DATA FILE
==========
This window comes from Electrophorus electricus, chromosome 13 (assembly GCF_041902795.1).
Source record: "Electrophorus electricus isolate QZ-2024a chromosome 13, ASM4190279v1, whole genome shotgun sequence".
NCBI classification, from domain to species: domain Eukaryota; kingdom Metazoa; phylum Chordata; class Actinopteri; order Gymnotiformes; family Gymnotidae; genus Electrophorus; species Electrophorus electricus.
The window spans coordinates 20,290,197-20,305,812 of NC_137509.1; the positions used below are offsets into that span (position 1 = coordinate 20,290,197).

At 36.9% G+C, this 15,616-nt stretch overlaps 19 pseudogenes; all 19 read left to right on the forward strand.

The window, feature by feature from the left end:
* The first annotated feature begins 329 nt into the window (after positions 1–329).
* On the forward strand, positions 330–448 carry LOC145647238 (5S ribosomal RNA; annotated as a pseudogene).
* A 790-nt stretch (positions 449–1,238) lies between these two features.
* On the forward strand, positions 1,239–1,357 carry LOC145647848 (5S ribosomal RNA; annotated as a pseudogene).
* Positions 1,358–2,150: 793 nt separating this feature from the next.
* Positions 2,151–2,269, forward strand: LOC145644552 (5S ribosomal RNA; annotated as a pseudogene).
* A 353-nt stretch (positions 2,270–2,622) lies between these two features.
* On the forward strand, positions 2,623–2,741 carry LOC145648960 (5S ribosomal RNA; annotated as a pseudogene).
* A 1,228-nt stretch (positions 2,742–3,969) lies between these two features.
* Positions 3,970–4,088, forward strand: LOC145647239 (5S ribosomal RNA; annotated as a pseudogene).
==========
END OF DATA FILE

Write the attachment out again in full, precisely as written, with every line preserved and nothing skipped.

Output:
This window comes from Electrophorus electricus, chromosome 13 (assembly GCF_041902795.1).
Source record: "Electrophorus electricus isolate QZ-2024a chromosome 13, ASM4190279v1, whole genome shotgun sequence".
NCBI classification, from domain to species: domain Eukaryota; kingdom Metazoa; phylum Chordata; class Actinopteri; order Gymnotiformes; family Gymnotidae; genus Electrophorus; species Electrophorus electricus.
The window spans coordinates 20,290,197-20,305,812 of NC_137509.1; the positions used below are offsets into that span (position 1 = coordinate 20,290,197).

At 36.9% G+C, this 15,616-nt stretch overlaps 19 pseudogenes; all 19 read left to right on the forward strand.

The window, feature by feature from the left end:
* The first annotated feature begins 329 nt into the window (after positions 1–329).
* On the forward strand, positions 330–448 carry LOC145647238 (5S ribosomal RNA; annotated as a pseudogene).
* A 790-nt stretch (positions 449–1,238) lies between these two features.
* On the forward strand, positions 1,239–1,357 carry LOC145647848 (5S ribosomal RNA; annotated as a pseudogene).
* Positions 1,358–2,150: 793 nt separating this feature from the next.
* Positions 2,151–2,269, forward strand: LOC145644552 (5S ribosomal RNA; annotated as a pseudogene).
* A 353-nt stretch (positions 2,270–2,622) lies between these two features.
* On the forward strand, positions 2,623–2,741 carry LOC145648960 (5S ribosomal RNA; annotated as a pseudogene).
* A 1,228-nt stretch (positions 2,742–3,969) lies between these two features.
* Positions 3,970–4,088, forward strand: LOC145647239 (5S ribosomal RNA; annotated as a pseudogene).